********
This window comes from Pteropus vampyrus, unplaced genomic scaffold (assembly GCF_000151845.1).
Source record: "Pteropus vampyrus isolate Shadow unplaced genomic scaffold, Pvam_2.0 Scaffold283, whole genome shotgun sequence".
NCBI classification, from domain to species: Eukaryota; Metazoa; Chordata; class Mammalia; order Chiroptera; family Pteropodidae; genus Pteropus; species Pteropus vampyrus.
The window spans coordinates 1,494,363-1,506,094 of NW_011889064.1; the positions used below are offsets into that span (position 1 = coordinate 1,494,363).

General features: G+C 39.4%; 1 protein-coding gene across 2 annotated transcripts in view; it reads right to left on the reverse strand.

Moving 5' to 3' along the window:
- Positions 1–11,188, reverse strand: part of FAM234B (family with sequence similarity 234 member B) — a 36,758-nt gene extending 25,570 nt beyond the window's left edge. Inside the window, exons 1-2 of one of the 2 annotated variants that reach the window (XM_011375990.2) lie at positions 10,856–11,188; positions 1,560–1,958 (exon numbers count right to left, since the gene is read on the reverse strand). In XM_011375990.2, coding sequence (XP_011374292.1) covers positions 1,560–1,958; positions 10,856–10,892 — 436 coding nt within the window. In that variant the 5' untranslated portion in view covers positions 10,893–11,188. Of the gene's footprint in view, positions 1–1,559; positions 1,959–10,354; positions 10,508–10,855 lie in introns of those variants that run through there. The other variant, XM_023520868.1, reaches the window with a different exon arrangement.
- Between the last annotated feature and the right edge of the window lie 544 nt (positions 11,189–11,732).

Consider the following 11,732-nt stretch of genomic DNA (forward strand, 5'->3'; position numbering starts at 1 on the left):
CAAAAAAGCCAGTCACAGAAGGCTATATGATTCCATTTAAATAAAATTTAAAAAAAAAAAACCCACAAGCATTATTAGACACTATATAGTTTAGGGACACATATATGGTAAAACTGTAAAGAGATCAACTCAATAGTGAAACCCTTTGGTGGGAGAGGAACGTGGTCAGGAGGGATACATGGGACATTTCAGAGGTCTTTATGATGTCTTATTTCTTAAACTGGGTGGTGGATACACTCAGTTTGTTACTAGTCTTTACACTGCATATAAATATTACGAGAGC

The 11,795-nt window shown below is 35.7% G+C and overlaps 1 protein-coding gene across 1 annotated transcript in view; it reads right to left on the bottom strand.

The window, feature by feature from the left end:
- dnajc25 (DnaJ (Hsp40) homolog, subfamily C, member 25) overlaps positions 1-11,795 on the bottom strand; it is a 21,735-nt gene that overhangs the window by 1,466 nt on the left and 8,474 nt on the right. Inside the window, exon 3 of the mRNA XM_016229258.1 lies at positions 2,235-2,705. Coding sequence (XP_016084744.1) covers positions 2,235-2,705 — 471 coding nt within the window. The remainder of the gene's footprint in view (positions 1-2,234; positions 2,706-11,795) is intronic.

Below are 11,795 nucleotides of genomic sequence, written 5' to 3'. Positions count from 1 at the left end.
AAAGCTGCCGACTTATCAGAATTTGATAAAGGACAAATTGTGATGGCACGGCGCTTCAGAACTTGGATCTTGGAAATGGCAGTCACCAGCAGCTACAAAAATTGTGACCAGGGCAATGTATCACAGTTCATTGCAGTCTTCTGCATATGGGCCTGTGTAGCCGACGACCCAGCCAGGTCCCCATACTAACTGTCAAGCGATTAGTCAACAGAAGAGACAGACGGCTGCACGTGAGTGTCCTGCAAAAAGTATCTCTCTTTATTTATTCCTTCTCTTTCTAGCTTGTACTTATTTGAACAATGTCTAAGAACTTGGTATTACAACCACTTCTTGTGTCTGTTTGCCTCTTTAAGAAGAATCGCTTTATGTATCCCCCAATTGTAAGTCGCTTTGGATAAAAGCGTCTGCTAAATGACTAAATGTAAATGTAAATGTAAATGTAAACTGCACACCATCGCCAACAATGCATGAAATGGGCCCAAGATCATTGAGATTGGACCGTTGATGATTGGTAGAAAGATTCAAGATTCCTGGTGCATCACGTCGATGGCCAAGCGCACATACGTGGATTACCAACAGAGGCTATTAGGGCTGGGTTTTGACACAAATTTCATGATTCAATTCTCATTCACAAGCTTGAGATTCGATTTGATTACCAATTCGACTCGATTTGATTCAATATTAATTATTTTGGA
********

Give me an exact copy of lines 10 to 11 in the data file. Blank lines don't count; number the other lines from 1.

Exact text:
CAAAAAAGCCAGTCACAGAAGGCTATATGATTCCATTTAAATAAAATTTAAAAAAAAAAAACCCACAAGCATTATTAGACACTATATAGTTTAGGGACACATATATGGTAAAACTGTAAAGAGATCAACTCAATAGTGAAACCCTTTGGTGGGAGAGGAACGTGGTCAGGAGGGATACATGGGACATTTCAGAGGTCTTTATGATGTCTTATTTCTTAAACTGGGTGGTGGATACACTCAGTTTGTTACTAGTCTTTACACTGCATATAAATATTACGAGAGC

The 11,795-nt window shown below is 35.7% G+C and overlaps 1 protein-coding gene across 1 annotated transcript in view; it reads right to left on the bottom strand.